A few years ago President Obama appeared on television and told the American public he was going to give them the ultimate free lunch – he said his new Affordable Care Act (ACA) would not only cover 30 million uninsured people, but also reduce the cost of insurance premiums for the typical American family by $2,500. The reality is worse.
One of the latest articles in Forbes Magazine states that Obamacare will actually increase Healthcare spending for a typical family of four by $7,450. In that same article, it is mentioned that the experts working for Medicare’s actuary have again reported that in its first 10 years, Obamacare will boost health spending by “roughly $621 billion” above the amounts Americans would have spent without this misguided law.
The ACA is mainly a set of regulations imposed on health insurers, employers, and our citizens. Very little, if anything, has been done to reduce the cost of medical care, which is the main cost-driver of health insurance premiums.
On Jan. 1, 2014, the following mandates on health insurers become effective:
Guaranteed Issue: Health insurance is meant to be underwritten. It is a risk-based product. What has been overlooked by ACA’s regulations is the reserve requirements health insurers must have for incurred and future claims. Guaranteed issue will increase claims. Higher claims require increased reserves. Beginning next year, health insurers can no longer underwrite a risk. They will have no choice but to increase premiums significantly. Guaranteed issue was tried in the individual health insurance market in 1995. The result was major increase in premiums. The mandate was eventually rescinded.
Waiver of Pre-existing conditions: Again, another method to limit exposure, which helps keep premiums lower. The maximum pre-x period is 12 months. This provision will be eliminated by ACA. This becomes another high cost issue for insurers, which impacts claims paid, thus increasing reserve requirements.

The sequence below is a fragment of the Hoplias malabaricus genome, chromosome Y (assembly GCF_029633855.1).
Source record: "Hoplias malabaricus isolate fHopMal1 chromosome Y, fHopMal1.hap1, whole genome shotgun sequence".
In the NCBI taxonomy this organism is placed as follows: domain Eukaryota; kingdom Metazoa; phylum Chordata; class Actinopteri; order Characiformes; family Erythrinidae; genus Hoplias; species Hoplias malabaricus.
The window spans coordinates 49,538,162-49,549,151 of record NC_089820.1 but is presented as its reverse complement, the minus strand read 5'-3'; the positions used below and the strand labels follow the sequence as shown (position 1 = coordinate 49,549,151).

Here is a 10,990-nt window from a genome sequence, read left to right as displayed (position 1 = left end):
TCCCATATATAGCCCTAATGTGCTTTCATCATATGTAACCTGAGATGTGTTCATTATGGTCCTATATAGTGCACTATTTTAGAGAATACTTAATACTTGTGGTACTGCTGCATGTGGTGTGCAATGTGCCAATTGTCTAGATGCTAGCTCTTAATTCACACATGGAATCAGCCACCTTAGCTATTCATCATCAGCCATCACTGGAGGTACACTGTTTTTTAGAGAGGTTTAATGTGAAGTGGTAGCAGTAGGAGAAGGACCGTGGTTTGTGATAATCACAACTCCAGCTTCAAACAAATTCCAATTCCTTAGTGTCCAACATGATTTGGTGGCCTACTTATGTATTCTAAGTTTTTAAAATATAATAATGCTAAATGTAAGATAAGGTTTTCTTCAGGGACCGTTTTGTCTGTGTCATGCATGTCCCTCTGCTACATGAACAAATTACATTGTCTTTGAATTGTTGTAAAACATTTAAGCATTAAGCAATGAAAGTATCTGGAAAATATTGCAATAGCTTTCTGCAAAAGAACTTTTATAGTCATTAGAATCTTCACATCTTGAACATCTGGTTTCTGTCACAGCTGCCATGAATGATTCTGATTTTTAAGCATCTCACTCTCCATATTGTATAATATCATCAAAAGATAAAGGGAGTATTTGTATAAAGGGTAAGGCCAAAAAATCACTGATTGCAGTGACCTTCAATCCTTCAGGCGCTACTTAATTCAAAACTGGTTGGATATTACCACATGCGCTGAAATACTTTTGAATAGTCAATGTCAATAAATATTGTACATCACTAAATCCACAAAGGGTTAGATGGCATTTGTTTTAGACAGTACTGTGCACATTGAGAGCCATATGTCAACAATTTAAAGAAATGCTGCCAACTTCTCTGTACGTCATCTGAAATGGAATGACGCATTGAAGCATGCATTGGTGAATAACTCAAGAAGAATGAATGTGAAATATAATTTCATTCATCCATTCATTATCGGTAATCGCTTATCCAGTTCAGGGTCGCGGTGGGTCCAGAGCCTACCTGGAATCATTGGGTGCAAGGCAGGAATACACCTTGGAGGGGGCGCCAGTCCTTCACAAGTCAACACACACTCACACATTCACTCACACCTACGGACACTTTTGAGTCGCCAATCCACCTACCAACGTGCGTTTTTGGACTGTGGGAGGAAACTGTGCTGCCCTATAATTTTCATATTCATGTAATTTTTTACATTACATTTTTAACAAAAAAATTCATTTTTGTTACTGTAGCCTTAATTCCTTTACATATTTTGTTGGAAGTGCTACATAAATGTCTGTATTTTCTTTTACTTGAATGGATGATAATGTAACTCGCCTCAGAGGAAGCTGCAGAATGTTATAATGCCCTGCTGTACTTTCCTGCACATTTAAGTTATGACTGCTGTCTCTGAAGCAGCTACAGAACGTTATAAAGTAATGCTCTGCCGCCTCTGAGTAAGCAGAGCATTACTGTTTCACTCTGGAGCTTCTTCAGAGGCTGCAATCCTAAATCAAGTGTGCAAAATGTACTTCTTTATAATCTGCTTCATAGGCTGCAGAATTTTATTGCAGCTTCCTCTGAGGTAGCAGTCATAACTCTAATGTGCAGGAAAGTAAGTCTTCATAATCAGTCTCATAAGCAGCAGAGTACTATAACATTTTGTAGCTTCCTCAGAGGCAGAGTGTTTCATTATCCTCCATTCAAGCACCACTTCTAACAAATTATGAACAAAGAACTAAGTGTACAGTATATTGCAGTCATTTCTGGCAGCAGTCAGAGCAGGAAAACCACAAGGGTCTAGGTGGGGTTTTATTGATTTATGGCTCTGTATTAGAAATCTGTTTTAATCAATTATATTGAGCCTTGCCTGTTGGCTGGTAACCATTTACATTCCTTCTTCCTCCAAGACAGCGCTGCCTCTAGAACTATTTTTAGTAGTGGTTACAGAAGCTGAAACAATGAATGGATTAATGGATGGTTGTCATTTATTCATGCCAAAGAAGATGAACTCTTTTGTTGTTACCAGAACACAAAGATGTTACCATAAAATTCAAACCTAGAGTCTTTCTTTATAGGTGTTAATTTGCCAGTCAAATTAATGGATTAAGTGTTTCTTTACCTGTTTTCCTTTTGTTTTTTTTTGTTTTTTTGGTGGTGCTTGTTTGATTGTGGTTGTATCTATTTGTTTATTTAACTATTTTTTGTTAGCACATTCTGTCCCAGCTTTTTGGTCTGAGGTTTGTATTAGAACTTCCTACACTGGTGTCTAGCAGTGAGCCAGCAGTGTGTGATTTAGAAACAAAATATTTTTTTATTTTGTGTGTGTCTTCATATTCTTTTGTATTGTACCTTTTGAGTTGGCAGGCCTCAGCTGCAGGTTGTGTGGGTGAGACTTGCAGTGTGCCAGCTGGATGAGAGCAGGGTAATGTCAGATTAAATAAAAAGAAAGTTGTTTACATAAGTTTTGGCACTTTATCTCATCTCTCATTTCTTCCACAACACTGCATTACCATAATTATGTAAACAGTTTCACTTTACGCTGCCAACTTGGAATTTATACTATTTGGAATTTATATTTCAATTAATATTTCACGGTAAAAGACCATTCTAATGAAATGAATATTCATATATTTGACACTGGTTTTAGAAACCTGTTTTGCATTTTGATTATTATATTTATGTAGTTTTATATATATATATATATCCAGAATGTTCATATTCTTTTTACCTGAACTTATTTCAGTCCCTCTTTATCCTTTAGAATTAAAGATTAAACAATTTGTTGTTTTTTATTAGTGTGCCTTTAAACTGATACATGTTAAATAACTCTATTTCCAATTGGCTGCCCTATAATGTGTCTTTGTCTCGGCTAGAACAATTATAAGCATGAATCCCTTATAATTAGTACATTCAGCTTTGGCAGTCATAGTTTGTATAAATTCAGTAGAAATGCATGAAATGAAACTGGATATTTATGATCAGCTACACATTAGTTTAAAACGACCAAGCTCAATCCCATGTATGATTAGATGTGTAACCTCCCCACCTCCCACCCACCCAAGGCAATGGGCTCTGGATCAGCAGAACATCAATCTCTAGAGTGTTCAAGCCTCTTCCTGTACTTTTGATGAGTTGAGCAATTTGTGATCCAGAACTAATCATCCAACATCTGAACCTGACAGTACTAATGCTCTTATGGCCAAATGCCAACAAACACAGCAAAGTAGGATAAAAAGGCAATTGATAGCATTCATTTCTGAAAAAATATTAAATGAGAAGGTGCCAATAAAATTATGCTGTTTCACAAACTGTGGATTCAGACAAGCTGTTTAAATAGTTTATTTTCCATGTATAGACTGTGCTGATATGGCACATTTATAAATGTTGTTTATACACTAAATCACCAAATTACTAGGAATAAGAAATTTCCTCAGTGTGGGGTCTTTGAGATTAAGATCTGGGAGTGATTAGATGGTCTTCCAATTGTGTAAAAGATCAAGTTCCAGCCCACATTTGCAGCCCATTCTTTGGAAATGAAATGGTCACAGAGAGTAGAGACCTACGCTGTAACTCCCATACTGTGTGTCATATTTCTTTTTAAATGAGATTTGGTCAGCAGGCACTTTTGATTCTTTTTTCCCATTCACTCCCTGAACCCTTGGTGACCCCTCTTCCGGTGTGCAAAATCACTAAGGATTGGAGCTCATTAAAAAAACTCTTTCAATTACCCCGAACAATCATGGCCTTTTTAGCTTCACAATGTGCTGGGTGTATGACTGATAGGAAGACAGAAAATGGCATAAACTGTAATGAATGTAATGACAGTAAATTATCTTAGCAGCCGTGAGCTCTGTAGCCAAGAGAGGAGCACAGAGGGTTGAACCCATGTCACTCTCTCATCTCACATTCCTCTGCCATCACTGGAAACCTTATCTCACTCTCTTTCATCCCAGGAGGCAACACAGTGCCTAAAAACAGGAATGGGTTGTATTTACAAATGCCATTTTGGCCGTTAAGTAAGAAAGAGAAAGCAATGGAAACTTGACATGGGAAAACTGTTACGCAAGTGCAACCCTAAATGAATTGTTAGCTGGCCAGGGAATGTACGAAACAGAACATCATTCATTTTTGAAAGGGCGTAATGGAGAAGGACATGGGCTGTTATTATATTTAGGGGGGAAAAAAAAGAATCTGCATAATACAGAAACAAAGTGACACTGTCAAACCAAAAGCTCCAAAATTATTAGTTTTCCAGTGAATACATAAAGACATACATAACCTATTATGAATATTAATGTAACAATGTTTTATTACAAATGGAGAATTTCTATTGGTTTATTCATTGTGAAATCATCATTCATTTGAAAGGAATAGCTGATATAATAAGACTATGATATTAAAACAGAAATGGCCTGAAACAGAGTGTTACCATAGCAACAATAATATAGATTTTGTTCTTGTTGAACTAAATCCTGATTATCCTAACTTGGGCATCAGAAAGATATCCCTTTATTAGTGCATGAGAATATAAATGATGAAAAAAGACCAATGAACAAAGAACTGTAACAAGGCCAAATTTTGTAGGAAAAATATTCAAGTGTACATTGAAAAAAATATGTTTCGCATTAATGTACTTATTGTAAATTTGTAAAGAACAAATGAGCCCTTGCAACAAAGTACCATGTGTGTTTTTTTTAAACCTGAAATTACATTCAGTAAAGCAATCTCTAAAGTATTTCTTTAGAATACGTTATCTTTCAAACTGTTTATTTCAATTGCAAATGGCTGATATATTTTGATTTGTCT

Community Rating: Does away with normal demographic rating. Gender is eliminated. Limits maximum premium on older insured’s (65). The limit is three times the rate charged for a 20 year old. This will cause premiums for the under 30 age group to increase by 30%. Premiums for employers with 2-49 employees will be per employee “age” based. No longer will average premiums be used.
Exchange Navigators: These enrollers are not required to have a health insurance license. They will be marketing health insurance but not licensed as agents and brokers are. They are not required to have taken ethics courses – no CE requirements or errors and omissions insurance. The PUBLIC BEWARE.
Obamacare Group Exchanges: Employees eligible for an employer’s plan are not eligible for exchange enrollment. Dependents who do not enroll in their spouse’s employer medical plan are not eligible to enroll in an exchange. By 2015, exchange medical carries face premium increases. Penalty for not Having Health Insurance: Minimum $95 annual fine to a maximum of 1% of income. Can only be collected if a refund is due. Young persons facing premium increases will opt for the fine and walk away. (Where does that leave the older people depending on their financial input into the system?)
These are all part of what will drive up premiums. It is unaffordable, and frankly, immoral.